A homemade dog shampoo bar perfect for your dog(s). Because their skin and hair pH is more acidic than ours, they need a special recipe; this natural recipe delivers on all counts and is simple enough to make at home.
Although it’s still winter, the temperatures in my area went into the 60s today. Being the cautious sort, I left my plants alone (sigh) and took my dog Sadie for a ride. Five minutes into the ride in a warm car convinced me that she needed a bath!
Homemade Dog Shampoo Basics
Homemade dog shampoo bars are a lot like face & body bars, but your dog’s skin and hair pH is a bit more acidic than ours so a few changes are necessary. And adding some extra moisturizing ingredients and suds never hurts.
This recipe is for a Shampoo Bar that is made using the cold process method. The basic recipe is the same as the others I have written about in the past, but you will have two sets of ingredients.
NOTE: If you have not made cold process soaps before, we highly recommend you read our other (very thorough) posts on making soap before you try this recipe:
- Homemade All Natural Soap for Face & Body – this is a great beginner’s guide to making cold process soap
- Homemade Natural Soap for DIY Cleaning Recipes – this post includes pictures and a full supply list
- Can You Make Soap Without Lye? – for tips on working safely with lye
Homemade Dog Shampoo Recipe
- ¾ cup distilled water
- ¼ cup lye – also called 100% sodium hydroxide (find it here or at local hardware stores)
- ⅔ cup olive oil
- ⅔ cup coconut oil (find organic coconut oil here)
- ⅔ cup other oil – I’ve been using a blend of safflower and sunflower
- Mix the lye into the distilled water and set aside.
- Blend all of your oils together, and heat slightly if the temperature of the mixture is under 100°F.
- Add the lye to the oils, stirring constantly.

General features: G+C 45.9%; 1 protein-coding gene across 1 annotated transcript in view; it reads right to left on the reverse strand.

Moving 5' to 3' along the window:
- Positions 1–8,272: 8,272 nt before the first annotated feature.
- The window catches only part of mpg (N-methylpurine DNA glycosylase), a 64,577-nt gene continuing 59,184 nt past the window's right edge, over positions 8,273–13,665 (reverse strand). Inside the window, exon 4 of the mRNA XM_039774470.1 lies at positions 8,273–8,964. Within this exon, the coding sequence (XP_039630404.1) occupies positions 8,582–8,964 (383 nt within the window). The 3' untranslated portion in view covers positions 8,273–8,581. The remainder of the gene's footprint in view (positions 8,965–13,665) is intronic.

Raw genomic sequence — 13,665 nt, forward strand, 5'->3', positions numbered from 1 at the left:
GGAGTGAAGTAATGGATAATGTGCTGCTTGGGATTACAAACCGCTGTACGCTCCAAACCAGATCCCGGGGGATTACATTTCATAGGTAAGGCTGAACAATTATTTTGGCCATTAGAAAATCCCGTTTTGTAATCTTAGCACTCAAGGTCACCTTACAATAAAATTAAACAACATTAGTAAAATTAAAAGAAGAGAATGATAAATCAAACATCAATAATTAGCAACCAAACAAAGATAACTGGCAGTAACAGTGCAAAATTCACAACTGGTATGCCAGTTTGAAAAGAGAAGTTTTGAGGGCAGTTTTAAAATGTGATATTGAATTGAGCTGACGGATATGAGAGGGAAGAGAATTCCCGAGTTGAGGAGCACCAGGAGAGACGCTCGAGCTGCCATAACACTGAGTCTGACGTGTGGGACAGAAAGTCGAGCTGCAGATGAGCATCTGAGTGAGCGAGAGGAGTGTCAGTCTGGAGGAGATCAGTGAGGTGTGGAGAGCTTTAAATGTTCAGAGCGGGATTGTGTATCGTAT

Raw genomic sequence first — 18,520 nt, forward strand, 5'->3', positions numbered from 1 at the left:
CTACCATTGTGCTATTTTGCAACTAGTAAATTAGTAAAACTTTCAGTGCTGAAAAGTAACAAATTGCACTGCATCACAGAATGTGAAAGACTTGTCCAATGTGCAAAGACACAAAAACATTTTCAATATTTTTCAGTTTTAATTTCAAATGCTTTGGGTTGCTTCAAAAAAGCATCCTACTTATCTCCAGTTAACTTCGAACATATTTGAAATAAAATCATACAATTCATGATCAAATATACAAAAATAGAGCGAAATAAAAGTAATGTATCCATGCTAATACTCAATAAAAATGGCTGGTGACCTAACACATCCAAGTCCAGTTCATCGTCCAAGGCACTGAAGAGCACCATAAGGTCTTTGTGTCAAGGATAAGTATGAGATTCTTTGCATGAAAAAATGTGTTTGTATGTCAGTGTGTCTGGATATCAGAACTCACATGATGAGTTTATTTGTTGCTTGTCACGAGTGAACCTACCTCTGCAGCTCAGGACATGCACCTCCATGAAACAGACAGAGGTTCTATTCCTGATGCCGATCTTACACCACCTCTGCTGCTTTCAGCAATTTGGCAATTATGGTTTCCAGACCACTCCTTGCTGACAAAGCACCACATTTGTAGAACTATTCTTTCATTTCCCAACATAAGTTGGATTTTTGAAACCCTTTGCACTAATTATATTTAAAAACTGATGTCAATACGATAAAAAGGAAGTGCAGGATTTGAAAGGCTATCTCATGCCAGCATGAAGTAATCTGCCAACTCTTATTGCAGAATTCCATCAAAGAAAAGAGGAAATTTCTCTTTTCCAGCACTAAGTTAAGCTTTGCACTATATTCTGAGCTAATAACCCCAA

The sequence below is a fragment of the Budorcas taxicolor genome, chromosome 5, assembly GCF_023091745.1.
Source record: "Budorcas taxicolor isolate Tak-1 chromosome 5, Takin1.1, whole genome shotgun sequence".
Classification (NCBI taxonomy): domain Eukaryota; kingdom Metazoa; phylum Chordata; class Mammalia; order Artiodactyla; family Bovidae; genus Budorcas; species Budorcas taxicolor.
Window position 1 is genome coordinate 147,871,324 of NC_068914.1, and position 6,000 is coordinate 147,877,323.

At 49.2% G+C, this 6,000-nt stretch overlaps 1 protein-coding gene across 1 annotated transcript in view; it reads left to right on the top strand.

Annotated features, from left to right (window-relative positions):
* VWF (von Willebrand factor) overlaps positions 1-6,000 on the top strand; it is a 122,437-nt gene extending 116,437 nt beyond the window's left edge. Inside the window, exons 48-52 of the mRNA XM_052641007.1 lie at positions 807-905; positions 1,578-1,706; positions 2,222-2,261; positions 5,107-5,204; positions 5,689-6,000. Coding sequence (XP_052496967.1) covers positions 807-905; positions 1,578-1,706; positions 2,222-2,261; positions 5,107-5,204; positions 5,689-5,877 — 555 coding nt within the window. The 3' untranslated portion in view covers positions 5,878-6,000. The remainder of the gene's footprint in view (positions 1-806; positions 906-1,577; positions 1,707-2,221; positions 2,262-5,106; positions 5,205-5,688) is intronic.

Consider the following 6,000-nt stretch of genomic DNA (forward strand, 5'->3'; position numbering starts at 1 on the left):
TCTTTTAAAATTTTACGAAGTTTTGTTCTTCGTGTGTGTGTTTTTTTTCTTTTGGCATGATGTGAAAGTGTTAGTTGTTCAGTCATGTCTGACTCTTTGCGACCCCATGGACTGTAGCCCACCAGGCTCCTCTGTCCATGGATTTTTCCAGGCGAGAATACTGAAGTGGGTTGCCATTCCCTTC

- After 5 minutes of stirring, you can use a stick blender to mix thoroughly. When the mixture is thick and looks like vanilla pudding (this is called “trace”), add the next set of ingredients.
- ⅛ cup castor oil (find organic castor oil here)
- ⅛ cup lemon juice or white distilled vinegar
- 15 drops each of lemongrass, cedar, and eucalyptus essential oils (find all these essential oils here)
Blend these ingredients in well and pour mixture into molds. After 24 hours, take out of the molds and cure 3-4 weeks.
Using Your Pet Shampoo Bar
Rinse animal until thoroughly wet. Lather the soap into the hair and let sit for 5-10 minutes…if you can! Rinse well. Repeat if the pet is really dirty. When the weather is good, I use a kiddie swimming pool and keep the hose nearby. My dog loves cold water, but if you want it warm, you can hook the hose up to a faucet (in the laundry room or a kitchen sink) and run it out a window.
The castor oil in this recipe creates more lather in the final product than you would normally get from just the base oils. It’s important to add the castor oil at trace because you don’t want this oil used up by the lye, you want it as an additional ingredient.
Lemon Juice and/or Vinegar
The lemon juice or vinegar brings the pH of the soap down from around 9 to about 8. Seven is considered neutral. Your soap will not actually be neutral, but it will be closer than leaving it alone. Allowing it to cure for 6 weeks or more will also help create a milder bar.
The essential oils listed are used as a bug deterrent. They will not only repel fleas but also ticks and mosquitoes. Since essential oils will evaporate after a while, I also make a spray with the same oils. Add 10 drops of each of the oils to a spray bottle with warm water and a tablespoon of alcohol. Shake each time you use it to disperse the oils. Spray around the ears and top of the head, avoiding the eyes. I don’t usually spray the back since the hair is thicker there.
Make a Liquid Homemade Dog Shampoo
You can also make this homemade dog shampoo into a liquid.
After the soap bars are cured, grate the soap with a box grater, use the large grate. Place a handful of the soap shavings in a quart jar and fill with warm water. Let sit overnight or for a few days. The soap shavings will soften up and eventually liquefy. When all are dissolved, gently shake the jar and then leave it to set up for a week or so. This will let any large pieces to settle to the bottom. Carefully pour the liquid into a bottle (recycled dish soap bottles with the spout tops work great!) and use this to shampoo your pet.
I keep a jar liquefying all the time so I don’t have to wait for it when I need it. It will keep under the sink for a few weeks until needed. You can also use additional essential oils in the liquid shampoo. Use 5 drops of each and shake gently.
Have you ever made homemade dog shampoo bars for your dog or liquid shampoo? Tell us about it!